CSTA Classroom Science

SciEd Side Bar: Let Them Figure It Out!

Supplement to: Poland, Evans, and Grace (2016), Taking Risks with NGSS: A Growth Model for the Classroom, California Classroom Science, (29)1.

“Every kid starts out as a natural-born scientist, and then we beat it out of them. A few trickle through the system with their wonder and enthusiasm for science intact.”
- Carl Sagan

There is a vast body of research that supports the notion that for students to develop deep conceptual understanding, we must put students in the driver seat of thinking.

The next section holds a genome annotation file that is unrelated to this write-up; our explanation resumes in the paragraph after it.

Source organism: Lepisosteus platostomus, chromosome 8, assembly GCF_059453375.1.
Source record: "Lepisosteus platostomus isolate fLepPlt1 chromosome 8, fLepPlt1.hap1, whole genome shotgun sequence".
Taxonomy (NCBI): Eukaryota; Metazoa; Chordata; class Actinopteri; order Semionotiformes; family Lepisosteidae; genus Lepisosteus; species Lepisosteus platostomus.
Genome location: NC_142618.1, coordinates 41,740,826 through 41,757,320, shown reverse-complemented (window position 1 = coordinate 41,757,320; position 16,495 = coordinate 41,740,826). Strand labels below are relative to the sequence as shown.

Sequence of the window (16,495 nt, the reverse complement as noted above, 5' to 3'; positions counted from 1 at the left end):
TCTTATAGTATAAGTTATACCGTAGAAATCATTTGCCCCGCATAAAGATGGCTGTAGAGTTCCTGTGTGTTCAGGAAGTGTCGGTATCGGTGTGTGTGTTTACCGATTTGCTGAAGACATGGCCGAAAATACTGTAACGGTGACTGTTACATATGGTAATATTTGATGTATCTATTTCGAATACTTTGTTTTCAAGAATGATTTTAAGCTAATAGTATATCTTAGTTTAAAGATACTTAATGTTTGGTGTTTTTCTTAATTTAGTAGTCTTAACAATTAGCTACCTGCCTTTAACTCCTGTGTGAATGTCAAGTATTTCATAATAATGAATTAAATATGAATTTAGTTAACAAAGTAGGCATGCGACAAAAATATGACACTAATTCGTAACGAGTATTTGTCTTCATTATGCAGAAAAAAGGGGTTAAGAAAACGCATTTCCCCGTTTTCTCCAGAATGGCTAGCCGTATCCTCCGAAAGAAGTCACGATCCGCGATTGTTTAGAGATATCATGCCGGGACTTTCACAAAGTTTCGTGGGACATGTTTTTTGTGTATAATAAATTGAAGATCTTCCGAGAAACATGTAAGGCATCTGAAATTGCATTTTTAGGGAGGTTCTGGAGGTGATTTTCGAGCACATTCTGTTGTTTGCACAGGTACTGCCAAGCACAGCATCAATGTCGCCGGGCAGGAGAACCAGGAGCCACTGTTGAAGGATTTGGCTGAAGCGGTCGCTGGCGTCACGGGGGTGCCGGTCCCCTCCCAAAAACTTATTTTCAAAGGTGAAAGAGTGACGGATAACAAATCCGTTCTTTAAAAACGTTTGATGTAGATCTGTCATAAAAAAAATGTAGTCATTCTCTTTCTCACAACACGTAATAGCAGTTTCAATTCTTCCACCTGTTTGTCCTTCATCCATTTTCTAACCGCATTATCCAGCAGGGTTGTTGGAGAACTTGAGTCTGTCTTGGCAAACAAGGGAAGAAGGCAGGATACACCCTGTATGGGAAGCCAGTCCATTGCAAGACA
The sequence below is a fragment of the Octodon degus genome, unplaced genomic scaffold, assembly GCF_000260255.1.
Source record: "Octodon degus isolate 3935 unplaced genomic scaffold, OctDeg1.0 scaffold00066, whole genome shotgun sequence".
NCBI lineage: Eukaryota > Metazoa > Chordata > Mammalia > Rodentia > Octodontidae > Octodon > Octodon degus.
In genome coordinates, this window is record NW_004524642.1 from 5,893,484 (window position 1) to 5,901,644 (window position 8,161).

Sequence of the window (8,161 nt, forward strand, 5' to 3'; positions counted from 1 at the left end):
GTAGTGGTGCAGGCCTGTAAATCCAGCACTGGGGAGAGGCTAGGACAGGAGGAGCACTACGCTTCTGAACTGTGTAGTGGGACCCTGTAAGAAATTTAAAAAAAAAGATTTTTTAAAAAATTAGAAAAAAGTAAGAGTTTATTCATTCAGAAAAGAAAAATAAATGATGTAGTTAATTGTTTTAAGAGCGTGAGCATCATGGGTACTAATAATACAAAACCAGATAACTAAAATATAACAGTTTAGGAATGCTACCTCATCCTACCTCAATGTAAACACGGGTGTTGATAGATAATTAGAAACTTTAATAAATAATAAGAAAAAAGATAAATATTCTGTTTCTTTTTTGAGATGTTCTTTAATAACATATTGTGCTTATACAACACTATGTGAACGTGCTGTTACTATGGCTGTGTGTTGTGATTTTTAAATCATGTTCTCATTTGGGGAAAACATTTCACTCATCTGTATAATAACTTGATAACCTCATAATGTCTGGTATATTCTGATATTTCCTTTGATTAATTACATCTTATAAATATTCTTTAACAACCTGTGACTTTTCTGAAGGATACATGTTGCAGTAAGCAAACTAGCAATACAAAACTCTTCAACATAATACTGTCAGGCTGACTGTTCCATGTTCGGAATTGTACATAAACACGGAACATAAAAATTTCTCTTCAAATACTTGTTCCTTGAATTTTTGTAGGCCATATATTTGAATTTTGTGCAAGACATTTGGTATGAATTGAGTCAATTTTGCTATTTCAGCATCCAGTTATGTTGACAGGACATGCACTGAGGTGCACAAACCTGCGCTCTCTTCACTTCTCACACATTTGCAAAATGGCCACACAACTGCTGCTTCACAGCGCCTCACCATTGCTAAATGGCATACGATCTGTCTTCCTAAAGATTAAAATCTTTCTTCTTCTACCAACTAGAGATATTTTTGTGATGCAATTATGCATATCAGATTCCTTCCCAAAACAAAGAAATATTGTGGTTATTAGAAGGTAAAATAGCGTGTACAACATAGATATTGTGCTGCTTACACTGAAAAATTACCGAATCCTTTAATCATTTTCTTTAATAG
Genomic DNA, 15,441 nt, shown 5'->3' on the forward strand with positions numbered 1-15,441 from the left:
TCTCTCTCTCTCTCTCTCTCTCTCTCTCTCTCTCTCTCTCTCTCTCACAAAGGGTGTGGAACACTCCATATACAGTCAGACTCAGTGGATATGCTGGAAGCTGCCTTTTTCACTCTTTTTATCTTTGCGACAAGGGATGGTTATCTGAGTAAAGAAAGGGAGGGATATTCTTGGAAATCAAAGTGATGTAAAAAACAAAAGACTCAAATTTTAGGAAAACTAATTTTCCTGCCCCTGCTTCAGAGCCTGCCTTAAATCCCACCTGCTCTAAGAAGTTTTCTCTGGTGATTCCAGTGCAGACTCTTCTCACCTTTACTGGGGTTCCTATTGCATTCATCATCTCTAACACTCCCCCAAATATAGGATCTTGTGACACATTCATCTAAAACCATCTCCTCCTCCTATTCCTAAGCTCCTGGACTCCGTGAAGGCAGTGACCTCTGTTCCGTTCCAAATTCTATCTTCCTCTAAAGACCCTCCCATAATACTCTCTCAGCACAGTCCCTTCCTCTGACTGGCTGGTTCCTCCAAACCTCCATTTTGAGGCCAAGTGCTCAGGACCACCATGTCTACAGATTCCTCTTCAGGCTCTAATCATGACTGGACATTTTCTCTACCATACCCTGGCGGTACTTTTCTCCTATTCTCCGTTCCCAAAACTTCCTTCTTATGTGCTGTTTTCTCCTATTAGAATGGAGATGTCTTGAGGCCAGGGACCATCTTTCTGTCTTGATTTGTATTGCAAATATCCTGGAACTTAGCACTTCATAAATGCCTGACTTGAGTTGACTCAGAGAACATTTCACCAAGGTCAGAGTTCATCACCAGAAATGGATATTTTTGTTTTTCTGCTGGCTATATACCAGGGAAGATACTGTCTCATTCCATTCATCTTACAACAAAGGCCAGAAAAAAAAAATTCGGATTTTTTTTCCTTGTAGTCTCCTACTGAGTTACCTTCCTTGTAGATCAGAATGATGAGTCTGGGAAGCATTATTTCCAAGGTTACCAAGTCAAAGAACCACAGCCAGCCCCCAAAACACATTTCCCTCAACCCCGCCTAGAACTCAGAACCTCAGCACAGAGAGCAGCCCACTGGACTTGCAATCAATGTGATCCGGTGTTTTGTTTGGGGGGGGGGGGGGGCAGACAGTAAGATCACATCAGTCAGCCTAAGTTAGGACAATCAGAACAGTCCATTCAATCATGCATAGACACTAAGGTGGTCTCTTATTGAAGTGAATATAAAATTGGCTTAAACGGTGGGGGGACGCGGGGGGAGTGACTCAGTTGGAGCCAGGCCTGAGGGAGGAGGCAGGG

Allowing students to have the freedom to work through their thinking without being told they are wrong or the correct “answer” is critical in building their conceptual understanding as well as supporting metacognitive growth. There’s also an added benefit for the teacher: observing students in the process of sense-making provides a powerful opportunity to adequately gage their thinking to inform the next instructional decision. When a teacher realizes the students are “off target”, s/he subsequently provides more experiences that will challenge naïve ideas. Students that experience this tend to question their original ideas and gradually replace those with more scientifically accepted thinking. It is this method, often described as “constructivism”, that is most powerful in helping students overcome their initial preconceptions. Not only is this type of learning more long-term and sustainable, it has the added benefit of increasing student enthusiasm when students get to “work like scientists” and know their thinking is valued, even when flawed (Duschl, R. A., Schweingruber, H. A., & Shouse, A. W., 2007).